“Man, you should tell them it’s you who wrote that!” prompted my buddy.

“Nah!” I replied, “Let me savour the fact they have no idea I’m standing right behind them.”

It was my first taste of anonymity. It was sweet!

Pain Level: 8/10

Quality of Pain: “I smell toast!”


Blame this movie!

I didn’t want to be a Cinémasochist.

As a young movie buff, I was really really (really!) striving to like “good” movies. I grew up watching Hitchcock movies on sunday afternoons on TV. At age 16, I began going to repertory theatres to catch up on classics. I was watching classic and foreign films by the bucket loads and subjecting myself to profoundly meaningful films that were all intending to make me a better person.

Having picked up the Medved’s Fifty Worst Films of All Time, I did enjoy watching a bad movie from time to time for shits and giggles but otherwise my intents were very serious.

Science-Fiction classics, though, were getting hard to come by. The recent wave of modern special effects extravaganzas made even the best of the 50s look crude and cheesy in the eyes of television programmers. There were plenty of chances to catch up on Bogart, Cagney and the like on sunday afternoons but if you wanted to catch classic sci-fi, you had to be prepared to stay up late.

And so it was that in the spring of 1980, at age 17, I waited up to catch The Creeping Unknown (a.k.a. The Quatermass Experiment) on the local ABC affiliate’s saturday night offering, Scream Theatre.

Boy! Did I get the wrong movie!

Never mind that the TV listings read “The Creeping Terror”, there was no such title listed in my movie books so therefore it had to be a typo.

I was wrong.

As the opening titles flashed on the screen came my first education into reference books being limited in their reliability. There was a movie called The Creeping Terror. It was my first lesson in doubting reference books.

What followed would forever rewire my brain in a way that is still being felt today: I just sat there slack jawed, my eyes popped out in disbelief at what I was seeing. This was not only defying my definitions of “good cinema”, it was challenging the very definition of cinéma itself.

I had recently screened Jean-Luc Goddard’s Alphaville and had done enough reading to fully appreciate the deconstructionist approach of the French New Wave. But this film was doing more than challenging artistic conventions and reject formalism. This film was challenging my sanity as my brain rejected the very sight unfolding before my disbelieving eyes. I not only struggled with the realism within the film, I was struggling with the reality before me.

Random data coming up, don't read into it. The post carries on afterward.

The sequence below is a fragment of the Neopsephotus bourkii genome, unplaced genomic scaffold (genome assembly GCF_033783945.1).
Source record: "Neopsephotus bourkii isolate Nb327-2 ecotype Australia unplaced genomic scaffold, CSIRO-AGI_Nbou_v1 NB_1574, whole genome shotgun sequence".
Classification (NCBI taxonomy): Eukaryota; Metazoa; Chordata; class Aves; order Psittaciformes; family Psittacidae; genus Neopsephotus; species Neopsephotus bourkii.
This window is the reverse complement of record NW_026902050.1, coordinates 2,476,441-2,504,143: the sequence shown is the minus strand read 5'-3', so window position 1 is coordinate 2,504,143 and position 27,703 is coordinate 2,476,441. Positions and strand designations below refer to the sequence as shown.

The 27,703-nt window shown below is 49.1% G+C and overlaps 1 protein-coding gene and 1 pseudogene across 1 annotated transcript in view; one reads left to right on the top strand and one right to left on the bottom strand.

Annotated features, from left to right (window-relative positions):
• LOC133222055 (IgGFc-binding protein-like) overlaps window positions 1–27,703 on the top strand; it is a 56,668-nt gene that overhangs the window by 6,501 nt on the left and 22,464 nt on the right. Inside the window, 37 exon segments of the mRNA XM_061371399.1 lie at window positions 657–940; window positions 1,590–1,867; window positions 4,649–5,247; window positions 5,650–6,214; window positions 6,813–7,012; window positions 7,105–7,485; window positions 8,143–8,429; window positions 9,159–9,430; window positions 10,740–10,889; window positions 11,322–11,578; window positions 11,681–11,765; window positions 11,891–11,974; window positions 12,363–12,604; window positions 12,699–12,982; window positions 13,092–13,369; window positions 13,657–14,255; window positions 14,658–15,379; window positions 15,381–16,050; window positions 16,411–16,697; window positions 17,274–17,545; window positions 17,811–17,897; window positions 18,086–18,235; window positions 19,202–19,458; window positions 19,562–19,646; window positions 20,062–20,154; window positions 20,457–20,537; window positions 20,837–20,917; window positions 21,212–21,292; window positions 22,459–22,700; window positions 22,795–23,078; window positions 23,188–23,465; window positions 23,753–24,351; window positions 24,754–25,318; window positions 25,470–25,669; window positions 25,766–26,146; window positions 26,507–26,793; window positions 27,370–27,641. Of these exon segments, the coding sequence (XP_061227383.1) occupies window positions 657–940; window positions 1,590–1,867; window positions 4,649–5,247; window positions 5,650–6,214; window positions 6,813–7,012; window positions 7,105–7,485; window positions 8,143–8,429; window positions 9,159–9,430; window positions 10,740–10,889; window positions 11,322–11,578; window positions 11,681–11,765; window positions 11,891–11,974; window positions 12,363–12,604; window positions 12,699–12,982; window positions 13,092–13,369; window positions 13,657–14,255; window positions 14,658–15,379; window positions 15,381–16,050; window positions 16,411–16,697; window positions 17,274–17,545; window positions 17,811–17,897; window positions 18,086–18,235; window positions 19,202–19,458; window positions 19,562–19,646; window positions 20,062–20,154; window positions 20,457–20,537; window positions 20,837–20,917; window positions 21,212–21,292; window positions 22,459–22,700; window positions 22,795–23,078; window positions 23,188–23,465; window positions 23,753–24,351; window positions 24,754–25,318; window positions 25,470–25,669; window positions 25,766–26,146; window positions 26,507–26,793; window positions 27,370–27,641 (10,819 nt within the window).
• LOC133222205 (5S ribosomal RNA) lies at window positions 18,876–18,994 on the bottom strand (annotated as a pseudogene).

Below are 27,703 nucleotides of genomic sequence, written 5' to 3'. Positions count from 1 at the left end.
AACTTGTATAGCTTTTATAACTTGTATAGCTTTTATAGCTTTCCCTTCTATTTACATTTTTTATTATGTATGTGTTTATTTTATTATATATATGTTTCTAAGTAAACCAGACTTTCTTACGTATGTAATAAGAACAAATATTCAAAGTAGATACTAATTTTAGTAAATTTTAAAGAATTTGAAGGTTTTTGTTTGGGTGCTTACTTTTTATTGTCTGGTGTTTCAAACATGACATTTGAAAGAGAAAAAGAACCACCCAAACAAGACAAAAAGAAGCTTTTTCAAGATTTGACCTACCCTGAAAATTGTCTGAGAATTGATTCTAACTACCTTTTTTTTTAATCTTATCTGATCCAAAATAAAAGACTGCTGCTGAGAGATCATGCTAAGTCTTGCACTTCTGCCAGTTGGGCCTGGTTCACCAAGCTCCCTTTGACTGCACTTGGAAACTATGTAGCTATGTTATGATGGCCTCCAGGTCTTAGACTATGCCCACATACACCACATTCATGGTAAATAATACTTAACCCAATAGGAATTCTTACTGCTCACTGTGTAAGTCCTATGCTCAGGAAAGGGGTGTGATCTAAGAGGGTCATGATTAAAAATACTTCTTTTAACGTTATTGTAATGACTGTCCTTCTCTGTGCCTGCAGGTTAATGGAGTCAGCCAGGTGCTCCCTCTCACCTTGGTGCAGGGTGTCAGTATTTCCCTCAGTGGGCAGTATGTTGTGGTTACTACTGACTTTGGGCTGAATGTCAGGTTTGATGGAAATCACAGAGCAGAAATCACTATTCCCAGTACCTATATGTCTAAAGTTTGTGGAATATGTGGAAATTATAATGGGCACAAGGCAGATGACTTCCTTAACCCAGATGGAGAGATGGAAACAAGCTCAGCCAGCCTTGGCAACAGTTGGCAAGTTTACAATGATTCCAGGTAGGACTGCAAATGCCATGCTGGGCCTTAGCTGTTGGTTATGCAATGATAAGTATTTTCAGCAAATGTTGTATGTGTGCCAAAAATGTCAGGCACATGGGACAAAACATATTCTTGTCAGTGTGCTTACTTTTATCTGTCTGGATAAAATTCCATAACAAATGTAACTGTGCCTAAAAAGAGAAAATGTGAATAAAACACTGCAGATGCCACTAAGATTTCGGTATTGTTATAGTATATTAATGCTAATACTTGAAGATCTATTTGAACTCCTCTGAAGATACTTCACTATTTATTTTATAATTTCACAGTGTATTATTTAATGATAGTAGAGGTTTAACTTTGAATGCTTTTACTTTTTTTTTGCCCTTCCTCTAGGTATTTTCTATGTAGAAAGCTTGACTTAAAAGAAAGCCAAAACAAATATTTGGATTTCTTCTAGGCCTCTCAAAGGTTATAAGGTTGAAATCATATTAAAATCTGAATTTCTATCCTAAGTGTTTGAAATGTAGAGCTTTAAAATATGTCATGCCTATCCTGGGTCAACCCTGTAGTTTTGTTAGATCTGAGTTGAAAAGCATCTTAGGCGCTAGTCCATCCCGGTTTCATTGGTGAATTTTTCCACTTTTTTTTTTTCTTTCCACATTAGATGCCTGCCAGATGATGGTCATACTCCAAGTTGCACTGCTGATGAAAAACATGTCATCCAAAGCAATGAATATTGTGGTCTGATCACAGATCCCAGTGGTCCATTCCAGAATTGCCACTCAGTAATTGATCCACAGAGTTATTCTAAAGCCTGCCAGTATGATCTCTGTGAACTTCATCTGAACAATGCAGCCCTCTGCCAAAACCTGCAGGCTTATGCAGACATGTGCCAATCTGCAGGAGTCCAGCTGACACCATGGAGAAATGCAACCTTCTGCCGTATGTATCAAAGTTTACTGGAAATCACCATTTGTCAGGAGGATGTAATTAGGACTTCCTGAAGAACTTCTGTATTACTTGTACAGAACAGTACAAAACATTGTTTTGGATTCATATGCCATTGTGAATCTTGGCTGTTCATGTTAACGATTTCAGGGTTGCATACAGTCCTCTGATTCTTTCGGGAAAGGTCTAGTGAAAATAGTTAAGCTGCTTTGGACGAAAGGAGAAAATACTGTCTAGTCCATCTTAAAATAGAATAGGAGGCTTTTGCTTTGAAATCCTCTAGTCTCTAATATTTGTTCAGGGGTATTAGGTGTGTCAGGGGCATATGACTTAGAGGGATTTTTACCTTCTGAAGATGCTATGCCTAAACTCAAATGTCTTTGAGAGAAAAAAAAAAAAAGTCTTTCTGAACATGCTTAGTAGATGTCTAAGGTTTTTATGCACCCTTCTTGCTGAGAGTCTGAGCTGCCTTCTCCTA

There was little or no dialogue. A monotone narrator kept you up on both the events and what was being said by the characters. The landing of the alien’s “spaceship” was stock footage of an Atlas rocket running backwards- sucking in the flame and vapour trail. Once landed, the “spaceship” was a boat turned on its side.

And out of it came the creature- the Creeping Terror.

A very large sluglike affair propelled by what seemed to be the feet of a bunch of people crawling underneath.

For the next hour and a half (there were commercials), this oversized hairball slithered its way around Lake Tahoe, eating everyone in sight. Now, by eating, I mean swallowing bit players trough an opening at the front that looked suspiciously like the the one I had recently encountered in my recent “loss of innocence”.

Paging Doctor Freud!

And just as it risked becoming monotonous, it came upon a group of picnickers. The man playing the guitar rose to defend the revellers as they huddled on the blanket, shivering with fright. The guitar player took a couple of steps before walloping the big walking carpet sample- El-Kabong style- only to fall back and meet his destiny as an appetizer. The carpet then moved on to the blanket where it found the main course all neatly laid out for it. They somehow knew they were fated to be dinner and that presentation is everything.

As the man with the guitar whacked mercilessly at the creature (which made a repetitive sound sounding like a braying elephant), my brain began secreting an endorphin that effectively turned this synaptic abuse into sweet, sweet pain. I had my first bad-movie-gasm!

This was my mutating dose of Gamma rays, my bite from a radioactive spider, my parents being shot in a back alley behind the theatre that played Zorro movies. The epiphany which made me the single-minded-in-purpose mutant that stands before you. This was the birth of The Cinémasochist.

In the months that followed, I would catch The Creeping Terror whenever it aired- going as far as taking photos of the TV screen as no one believed me.

Then, the Medveds published The Golden Turkey Awards. Like the Frederick’s of Hollywood Catalogue to a lingerie freak, that book became a field guide to my newfound fetish but I was disappointed to find only a single paragraph on the Terror in its addendum.

When I acquired my first VCR (a Betamax), my first priority wasn’t catching recent films (I still went to theatres for that), it was catching up on Robot Monster, The Horror of Party Beach, They Saved Hitler’s Brain and all of Ed Wood’s movies. In fact, my first movie night was a double feature of the first two films I purchased: Plan 9 from Outer Space and Attack of the Killer Tomatoes.